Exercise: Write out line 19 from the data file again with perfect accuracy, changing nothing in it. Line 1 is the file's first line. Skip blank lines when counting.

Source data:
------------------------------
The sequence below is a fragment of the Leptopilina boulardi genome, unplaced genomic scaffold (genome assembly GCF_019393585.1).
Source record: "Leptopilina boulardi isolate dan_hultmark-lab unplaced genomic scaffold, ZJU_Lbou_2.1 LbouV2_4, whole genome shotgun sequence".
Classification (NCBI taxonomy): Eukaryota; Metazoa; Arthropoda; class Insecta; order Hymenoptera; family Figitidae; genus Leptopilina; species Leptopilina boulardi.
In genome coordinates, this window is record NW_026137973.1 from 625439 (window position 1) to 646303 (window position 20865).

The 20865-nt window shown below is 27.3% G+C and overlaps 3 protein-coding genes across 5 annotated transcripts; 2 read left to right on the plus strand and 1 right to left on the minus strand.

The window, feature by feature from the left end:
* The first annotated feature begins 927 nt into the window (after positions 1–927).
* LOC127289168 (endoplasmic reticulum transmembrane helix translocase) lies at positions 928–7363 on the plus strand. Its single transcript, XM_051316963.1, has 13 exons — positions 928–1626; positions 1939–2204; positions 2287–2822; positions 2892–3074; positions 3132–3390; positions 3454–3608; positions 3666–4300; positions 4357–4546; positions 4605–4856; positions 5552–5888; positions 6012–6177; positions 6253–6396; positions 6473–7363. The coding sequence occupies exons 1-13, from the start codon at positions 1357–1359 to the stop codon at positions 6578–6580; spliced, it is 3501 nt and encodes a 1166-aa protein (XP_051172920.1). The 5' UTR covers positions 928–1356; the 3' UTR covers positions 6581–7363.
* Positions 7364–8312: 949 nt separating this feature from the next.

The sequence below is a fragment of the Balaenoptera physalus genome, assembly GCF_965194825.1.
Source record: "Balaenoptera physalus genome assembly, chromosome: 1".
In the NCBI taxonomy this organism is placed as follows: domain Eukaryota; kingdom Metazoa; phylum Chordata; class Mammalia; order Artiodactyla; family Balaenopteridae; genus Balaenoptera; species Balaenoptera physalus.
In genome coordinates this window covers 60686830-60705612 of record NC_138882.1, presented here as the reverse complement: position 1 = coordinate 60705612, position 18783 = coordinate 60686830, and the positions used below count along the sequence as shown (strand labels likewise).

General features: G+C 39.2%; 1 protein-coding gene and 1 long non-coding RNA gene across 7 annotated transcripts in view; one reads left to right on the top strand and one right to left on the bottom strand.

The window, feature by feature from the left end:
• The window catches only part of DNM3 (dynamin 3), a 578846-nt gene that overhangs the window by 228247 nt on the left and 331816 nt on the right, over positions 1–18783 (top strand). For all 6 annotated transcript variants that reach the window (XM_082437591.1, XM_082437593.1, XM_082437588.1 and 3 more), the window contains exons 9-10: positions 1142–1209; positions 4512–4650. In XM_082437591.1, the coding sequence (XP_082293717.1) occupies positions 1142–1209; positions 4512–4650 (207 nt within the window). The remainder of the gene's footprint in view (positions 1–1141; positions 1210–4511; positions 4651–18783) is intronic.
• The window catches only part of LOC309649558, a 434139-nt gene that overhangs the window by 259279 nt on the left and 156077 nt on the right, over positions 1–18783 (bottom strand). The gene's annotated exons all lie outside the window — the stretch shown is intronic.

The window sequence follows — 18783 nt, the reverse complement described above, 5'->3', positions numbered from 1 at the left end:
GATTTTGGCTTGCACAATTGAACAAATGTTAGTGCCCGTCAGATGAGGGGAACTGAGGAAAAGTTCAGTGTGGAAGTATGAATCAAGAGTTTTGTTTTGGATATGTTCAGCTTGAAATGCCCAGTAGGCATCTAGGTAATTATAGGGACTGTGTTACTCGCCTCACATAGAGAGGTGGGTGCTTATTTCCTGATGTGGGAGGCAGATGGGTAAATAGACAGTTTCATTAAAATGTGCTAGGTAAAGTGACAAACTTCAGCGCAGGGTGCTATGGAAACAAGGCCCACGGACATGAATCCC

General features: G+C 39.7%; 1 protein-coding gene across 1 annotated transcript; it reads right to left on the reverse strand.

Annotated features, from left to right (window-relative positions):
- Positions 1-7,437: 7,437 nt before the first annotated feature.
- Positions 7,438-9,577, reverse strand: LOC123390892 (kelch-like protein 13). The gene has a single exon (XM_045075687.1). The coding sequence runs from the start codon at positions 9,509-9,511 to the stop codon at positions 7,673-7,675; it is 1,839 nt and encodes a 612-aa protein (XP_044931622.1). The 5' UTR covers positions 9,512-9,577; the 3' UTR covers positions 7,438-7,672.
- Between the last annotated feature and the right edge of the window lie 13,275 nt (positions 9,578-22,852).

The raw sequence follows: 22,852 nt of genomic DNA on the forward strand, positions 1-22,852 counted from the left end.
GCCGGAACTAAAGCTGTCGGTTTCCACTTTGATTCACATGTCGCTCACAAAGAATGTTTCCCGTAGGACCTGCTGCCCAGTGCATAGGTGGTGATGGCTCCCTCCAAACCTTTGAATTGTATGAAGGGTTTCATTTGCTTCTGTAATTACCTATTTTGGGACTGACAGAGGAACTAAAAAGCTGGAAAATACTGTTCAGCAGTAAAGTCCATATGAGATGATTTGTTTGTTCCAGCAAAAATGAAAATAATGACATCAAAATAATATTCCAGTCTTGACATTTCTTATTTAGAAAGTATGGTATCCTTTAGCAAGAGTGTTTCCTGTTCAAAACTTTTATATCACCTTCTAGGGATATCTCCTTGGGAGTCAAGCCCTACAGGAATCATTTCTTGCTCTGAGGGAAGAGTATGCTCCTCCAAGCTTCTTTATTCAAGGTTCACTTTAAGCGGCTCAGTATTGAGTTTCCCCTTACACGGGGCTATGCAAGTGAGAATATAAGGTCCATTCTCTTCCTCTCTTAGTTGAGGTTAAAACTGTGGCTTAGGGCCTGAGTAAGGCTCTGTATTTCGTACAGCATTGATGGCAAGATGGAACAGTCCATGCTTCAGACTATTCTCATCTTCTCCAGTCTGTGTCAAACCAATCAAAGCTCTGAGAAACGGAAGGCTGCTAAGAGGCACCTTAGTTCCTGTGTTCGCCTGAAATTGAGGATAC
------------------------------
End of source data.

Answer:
GATTTTGGCTTGCACAATTGAACAAATGTTAGTGCCCGTCAGATGAGGGGAACTGAGGAAAAGTTCAGTGTGGAAGTATGAATCAAGAGTTTTGTTTTGGATATGTTCAGCTTGAAATGCCCAGTAGGCATCTAGGTAATTATAGGGACTGTGTTACTCGCCTCACATAGAGAGGTGGGTGCTTATTTCCTGATGTGGGAGGCAGATGGGTAAATAGACAGTTTCATTAAAATGTGCTAGGTAAAGTGACAAACTTCAGCGCAGGGTGCTATGGAAACAAGGCCCACGGACATGAATCCC